Chord Electronics Ultima Pre 3 - Review

Chord Electronics Ultima Pre 3 - Review

BOB’s BLOG: – The New Chord Electronics Ultima Pre 3 Preamp

Introduction and Technology – Just a few short months ago Chord Electronics released their new £6,000 Ultima Pre 3 Preamp with its first UK outing at Nintronics open day in September. Now that we have had our demo unit for a few weeks and put a good few hours use on it I thought it was time to have a proper listen to how it’s performing.

I have reviewed the Ultima 3 power amps before but that was using the Ultima Pre 2 preamp and in a different system, so this is my first proper listen to the Pre 3 and I decided this time to use a full Chord Electronics setup, see images and descriptions below. The Pre 3 continues the great light show that many Chord Electronics device put on including for the first time in a preamp the central illuminated power sphere and this makes it a better visual match to the Ultima 3 monoblocs than the Pre 2 which in terms of looks is a better match for their top end Ultima monoblocs.

The ULTIMA PRE 3 is an all-analogue design with no digital inputs or outputs and is an all-new ground-up-design from Chord who says “the UTLIMA PRE 3 takes advantage of the very latest developments in advanced low-distortion power supplies”.

It’s smaller than the Pre 2 at 480mm wide x 340mm deep and just 130mm high with the Integra legs fitted (as our demo unit) and weighs 12.7kg. Power consumption, very important in these days of high energy pricing, is just 40w. The front panel has an illuminated volume control knob on the left, a central ‘power sphere’ that doubles as a push on/off knob and a balance control / AV bypass selector on the right but I expect most users will use the comprehensive remote control instead of the front panel. The rear is busier with 2 balanced inputs on XLR and 3 unbalanced RCA inputs. Outputs are via XLR or RCA with one set of each being provided. There is also a 5v charging USB Type A port which seems to be appearing more often these days. Here it is designed to charge a Chord Mojo, Qutest or Hugo 2 DAC without the need to use the supplied power pack but it can also be used to charge smart phones etc.

The Volume knob has two purposes, as a rotary volume control and if you push it in it will select a source, the coloured ring around the volume control changes colour depending on which input has been selected, I guess you get to know what each colour means after a while but to start with you will need to check the manual (page 24). Mute is only accessible via the remote control as is the dimmable display lighting. The same user interface applies to the balance/AV knob where you turn it to alter balance and push it to select AV Mode. But be careful here because selecting AV mode is easy to do and if your connected AV amp has its volume set high it could damage your front speakers. Again, light colour changes confirm you have selected AV mode.

It also has 12v trigger in/out and although I didn’t try these, I know from experience of doing so with the Pre 2 and the Ultima 3 monoblocs that it causes the monobloc ‘power spheres’ to

glow bright red when in standby, and I mean really bright, runway landing lights bright. Hopefully the Pre 3 has done something about that but I wasn’t able to check.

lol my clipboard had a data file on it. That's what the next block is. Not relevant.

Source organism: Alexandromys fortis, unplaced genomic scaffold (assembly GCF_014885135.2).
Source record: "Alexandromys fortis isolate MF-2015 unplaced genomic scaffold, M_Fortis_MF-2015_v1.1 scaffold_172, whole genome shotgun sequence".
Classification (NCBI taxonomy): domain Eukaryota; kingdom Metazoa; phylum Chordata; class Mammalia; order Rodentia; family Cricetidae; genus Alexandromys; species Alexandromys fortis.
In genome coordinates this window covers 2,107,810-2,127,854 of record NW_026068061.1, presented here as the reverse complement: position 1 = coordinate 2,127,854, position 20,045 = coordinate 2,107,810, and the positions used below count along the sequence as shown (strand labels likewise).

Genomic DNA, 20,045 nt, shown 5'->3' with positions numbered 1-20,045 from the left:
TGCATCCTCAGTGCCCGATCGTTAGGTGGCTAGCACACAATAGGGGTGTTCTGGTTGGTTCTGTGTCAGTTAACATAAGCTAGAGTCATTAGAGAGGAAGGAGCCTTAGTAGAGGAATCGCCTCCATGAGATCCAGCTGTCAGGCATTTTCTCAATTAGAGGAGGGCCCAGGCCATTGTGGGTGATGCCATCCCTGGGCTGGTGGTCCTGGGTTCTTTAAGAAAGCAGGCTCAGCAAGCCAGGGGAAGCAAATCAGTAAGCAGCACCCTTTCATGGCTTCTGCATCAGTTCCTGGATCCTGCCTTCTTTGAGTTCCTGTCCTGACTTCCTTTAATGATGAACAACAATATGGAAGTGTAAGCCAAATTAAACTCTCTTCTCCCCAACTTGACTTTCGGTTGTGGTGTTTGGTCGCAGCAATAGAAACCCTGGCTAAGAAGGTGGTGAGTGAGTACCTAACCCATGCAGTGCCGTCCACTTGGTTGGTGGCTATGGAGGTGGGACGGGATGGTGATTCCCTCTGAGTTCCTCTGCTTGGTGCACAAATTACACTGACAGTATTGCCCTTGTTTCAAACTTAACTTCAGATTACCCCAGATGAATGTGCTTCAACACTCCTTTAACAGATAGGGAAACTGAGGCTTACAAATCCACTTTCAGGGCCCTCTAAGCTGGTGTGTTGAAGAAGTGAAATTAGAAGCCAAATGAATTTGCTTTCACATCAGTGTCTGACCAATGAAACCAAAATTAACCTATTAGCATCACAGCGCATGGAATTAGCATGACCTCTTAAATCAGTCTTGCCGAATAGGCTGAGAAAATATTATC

Review Components used in this mainly UK based system:

Preamp: Chord Electronics Ultima Pre 3 (subject of this review)

Power Amplifier: Chord Electronics Ultima 3 Monoblocs

Digital Sources: Innuos Statement Streamer – Next Gen version

DAC: Chord Electronics DAVE

Streaming Sources: Tidal with Roon Management

Speakers: KEF Blade 1 Meta

Cables: A mix of Jorma Design and Chord Company mains and interconnect leads with speakers bi-wired with Chord Company Signature cables

Performance – The whole system as used in this review shows just how far Chord Electronics has moved towards a more relaxed and enjoyable sound with the Ultima series without losing any of the detail and openness that it has always majored in.  This is a system that is easy to live with and encourages long listening sessions and it’s virtually all British apart from the streamer.


Stockfish records always produce great music that is well recorded, and I listened to ‘Caruso’ by Christian Willisohn on their Closer to the Music Vol 2 album which highlighted the smoothness and openness the Chord system is capable of showcasing.  But don’t take this as sounding far too relaxed because it’s still full of detail, dynamics and shear listening pleasure. It can also punch out and hold the rhythm of electronic tracks with lots of bass such as the Jean-Michel Jarre Equinox Infinity Remixes EP and this ability to hold the beat sets this system apart from many other high-end offerings and makes it a real joy to listen to, especially for those longer evening or weekend listening sessions.  None of that brittle and fatiguing sound that some listeners tend to wrongly associate with Chord Electronics.

Conclusion – Ergonomically a much better match to the Ultima 3 power amps than the Ultima Pre 2 and sounding just great the Ultima pre 3 is remarkable value for money when considering its musical capabilities and input flexibility. In a system with their top of range DAC, the DAVE, and some revealing speakers this is a system right up there with the best at this price point and it is definitely a system worth coming to Nintronics to hear. Strangely enough the Pre 3 is by far the most affordable component in this system, but it performs admirably in this company and will do so in any system in which it finds itself.  

I loved it and I think many of our customers will too.  If you want to hear what a largely UK based system is capable of these days, then do call us for a demo.

Bob at Team Nintronics

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